In the last few years, as part of our “Bringing Nature Home” (BNH) initiative, Maine Audubon has been in the horticulture business. Psychologically, the growing season seems to kick off each March with the Maine Flower Show…but now is when things really start getting going.
First Plants Sale Plants Arrive
Last week, Maine Audubon received its first batch of plants we’ll have for sale at the Native Plants Sale & Festival on June 16. We order trays of plugs, which are then transplanted and grown for two months in a hoop house. This year, we are joined by our new horticulture intern Chris Fritz, who will be dutifully caring for the plants along with our BNH team.
All of Maine Audubon’s Plants Sale plants are straight species (no cultivars) of species native to Maine, and are naturally propagated (grown from seeds) and managed organically. We work with several vendors throughout the Northeast to ensure this chain of custody, and we will happily share where your plants came from in June.
The first batch of plants included milkweeds, columbine, iris, cardinal flower, aster, phlox, beardtongue, and others. In addition to the usual herbaceous perennials, we’ve added a couple woody species — buttonbush and New Jersey tea — to try out this year. All of these plants will be rooted in 5” square pots and sold for roughly $10 each.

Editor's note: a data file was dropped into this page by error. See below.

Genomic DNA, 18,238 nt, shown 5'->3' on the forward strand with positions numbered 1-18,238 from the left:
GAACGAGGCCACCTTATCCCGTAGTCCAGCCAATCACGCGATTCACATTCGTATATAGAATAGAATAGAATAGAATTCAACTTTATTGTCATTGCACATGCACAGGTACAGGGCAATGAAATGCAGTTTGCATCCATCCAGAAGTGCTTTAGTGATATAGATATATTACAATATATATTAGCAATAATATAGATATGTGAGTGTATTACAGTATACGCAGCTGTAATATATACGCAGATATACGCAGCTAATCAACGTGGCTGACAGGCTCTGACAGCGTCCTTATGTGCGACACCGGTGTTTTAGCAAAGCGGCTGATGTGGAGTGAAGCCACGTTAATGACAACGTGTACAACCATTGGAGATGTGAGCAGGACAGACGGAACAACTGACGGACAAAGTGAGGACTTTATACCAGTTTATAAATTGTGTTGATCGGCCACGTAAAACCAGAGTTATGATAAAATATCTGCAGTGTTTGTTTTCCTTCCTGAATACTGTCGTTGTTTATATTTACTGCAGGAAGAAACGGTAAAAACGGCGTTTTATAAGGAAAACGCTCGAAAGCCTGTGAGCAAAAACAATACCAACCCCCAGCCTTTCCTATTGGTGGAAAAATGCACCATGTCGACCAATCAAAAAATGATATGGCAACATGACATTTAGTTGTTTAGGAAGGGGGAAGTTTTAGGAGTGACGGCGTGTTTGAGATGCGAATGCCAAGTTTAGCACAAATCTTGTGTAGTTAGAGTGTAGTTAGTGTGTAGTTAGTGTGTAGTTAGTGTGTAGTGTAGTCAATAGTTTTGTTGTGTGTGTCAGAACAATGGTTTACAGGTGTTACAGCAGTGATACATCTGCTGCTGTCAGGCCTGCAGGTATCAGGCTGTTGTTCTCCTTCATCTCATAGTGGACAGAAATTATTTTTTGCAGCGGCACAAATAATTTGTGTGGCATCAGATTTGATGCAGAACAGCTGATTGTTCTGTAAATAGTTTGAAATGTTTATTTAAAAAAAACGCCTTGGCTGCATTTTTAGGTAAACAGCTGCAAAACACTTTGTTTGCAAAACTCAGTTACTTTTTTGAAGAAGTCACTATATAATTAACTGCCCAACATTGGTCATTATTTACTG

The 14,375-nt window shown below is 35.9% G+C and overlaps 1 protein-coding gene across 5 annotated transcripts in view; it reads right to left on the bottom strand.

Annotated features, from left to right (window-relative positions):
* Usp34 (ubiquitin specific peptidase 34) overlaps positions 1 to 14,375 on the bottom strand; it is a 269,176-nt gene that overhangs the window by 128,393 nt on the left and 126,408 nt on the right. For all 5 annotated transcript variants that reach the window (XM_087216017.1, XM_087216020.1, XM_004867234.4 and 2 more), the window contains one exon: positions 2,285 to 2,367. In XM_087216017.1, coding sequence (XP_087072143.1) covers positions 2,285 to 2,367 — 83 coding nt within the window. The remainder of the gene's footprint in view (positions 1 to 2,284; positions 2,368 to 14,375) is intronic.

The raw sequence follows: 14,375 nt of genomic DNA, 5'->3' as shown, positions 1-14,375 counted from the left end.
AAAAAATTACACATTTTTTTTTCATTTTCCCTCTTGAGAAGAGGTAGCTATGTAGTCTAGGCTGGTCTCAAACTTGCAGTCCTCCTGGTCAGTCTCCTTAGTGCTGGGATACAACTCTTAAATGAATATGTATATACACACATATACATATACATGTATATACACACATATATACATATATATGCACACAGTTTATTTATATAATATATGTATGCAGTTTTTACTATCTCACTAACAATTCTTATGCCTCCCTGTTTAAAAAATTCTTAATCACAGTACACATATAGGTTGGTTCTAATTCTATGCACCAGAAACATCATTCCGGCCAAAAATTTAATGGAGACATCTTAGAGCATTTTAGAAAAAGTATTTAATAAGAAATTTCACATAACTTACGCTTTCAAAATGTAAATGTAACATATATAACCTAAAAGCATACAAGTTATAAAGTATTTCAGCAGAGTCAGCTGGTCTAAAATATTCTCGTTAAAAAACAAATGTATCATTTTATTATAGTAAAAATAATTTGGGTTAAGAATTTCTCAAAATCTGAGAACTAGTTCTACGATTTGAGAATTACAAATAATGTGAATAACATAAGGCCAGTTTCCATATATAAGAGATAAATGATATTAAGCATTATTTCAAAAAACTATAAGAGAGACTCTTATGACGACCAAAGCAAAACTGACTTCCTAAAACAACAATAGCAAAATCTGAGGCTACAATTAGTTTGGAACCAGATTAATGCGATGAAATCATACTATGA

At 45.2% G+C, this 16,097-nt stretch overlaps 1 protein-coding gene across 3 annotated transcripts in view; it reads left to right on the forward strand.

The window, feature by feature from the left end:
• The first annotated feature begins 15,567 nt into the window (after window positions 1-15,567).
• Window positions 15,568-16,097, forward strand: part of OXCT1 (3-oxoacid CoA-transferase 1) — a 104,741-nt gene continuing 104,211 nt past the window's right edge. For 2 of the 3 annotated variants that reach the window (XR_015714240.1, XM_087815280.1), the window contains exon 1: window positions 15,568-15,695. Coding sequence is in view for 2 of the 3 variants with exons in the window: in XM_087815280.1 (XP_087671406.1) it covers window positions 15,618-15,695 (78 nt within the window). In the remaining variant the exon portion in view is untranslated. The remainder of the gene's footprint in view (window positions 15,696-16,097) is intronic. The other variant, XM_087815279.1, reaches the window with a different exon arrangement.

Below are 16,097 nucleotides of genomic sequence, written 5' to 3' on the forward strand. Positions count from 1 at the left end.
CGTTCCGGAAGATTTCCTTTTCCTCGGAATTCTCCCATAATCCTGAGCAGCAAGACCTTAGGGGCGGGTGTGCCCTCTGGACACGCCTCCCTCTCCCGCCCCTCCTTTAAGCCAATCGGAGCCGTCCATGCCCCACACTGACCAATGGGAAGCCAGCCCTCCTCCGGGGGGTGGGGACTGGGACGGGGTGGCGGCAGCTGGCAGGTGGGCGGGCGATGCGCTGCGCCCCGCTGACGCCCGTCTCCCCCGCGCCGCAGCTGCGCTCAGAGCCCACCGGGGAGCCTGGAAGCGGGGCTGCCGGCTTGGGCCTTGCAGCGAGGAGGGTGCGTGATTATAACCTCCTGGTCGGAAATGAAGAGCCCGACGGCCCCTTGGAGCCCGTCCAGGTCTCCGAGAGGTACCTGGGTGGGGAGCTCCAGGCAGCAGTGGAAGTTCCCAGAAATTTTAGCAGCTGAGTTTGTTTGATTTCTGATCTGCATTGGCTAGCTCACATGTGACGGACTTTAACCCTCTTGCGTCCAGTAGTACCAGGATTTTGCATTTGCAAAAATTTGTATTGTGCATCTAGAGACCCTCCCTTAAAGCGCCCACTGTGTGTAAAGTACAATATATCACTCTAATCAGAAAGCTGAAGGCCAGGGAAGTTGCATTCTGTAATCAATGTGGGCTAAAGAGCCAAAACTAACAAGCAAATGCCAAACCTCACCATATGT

First Sprouts of New Propagation Efforts
Maine Audubon is also venturing into the business of growing our own plants from seed, to be sold and utilized in stewardship projects later in the summer. Our seeds are collected ourselves or come from our friends at Wild Seed Project.
During April vacation week, we noticed the first germination of this year’s batch — seaside goldenrod. Solidago sempervirens is a unique species of the goldenrod family native to coastal Maine. Goldenrods get a bad rap for creating allergens (a myth) and spreading broadly in open areas. However, the genus Solidago is number one among flowers and grasses in our zip code for hosting insects, serving 124 species such as The Asteroid, Brown-hooded Owlet, and Green Leoconycta.
As far as growing, Seaside Goldenrod prefers to stay put and grow in dense clumps. It is adapted to constrained spaces amongst coastal rocks and ledges. This means confinement in our gardens works well, and the unique single-lobed leaves and large flowers are stunning and conversational for the second half of summer. The species’ tolerance for salt spray and even periodic tidal flooding even make it resistant to climate change.
Thousands of Maine visitors and residents see beautiful examples of Solidago sempervirens each summer at The Lobster Shack at Two Lights in Cape Elizabeth. Those plants have been cultivated in a setting in which the species thrives, and they’ll be just as gorgeous and beneficial in your garden at home.
Stay tuned for more news and species information ahead of the 2018 Native Plants Sale & Festival on June 16!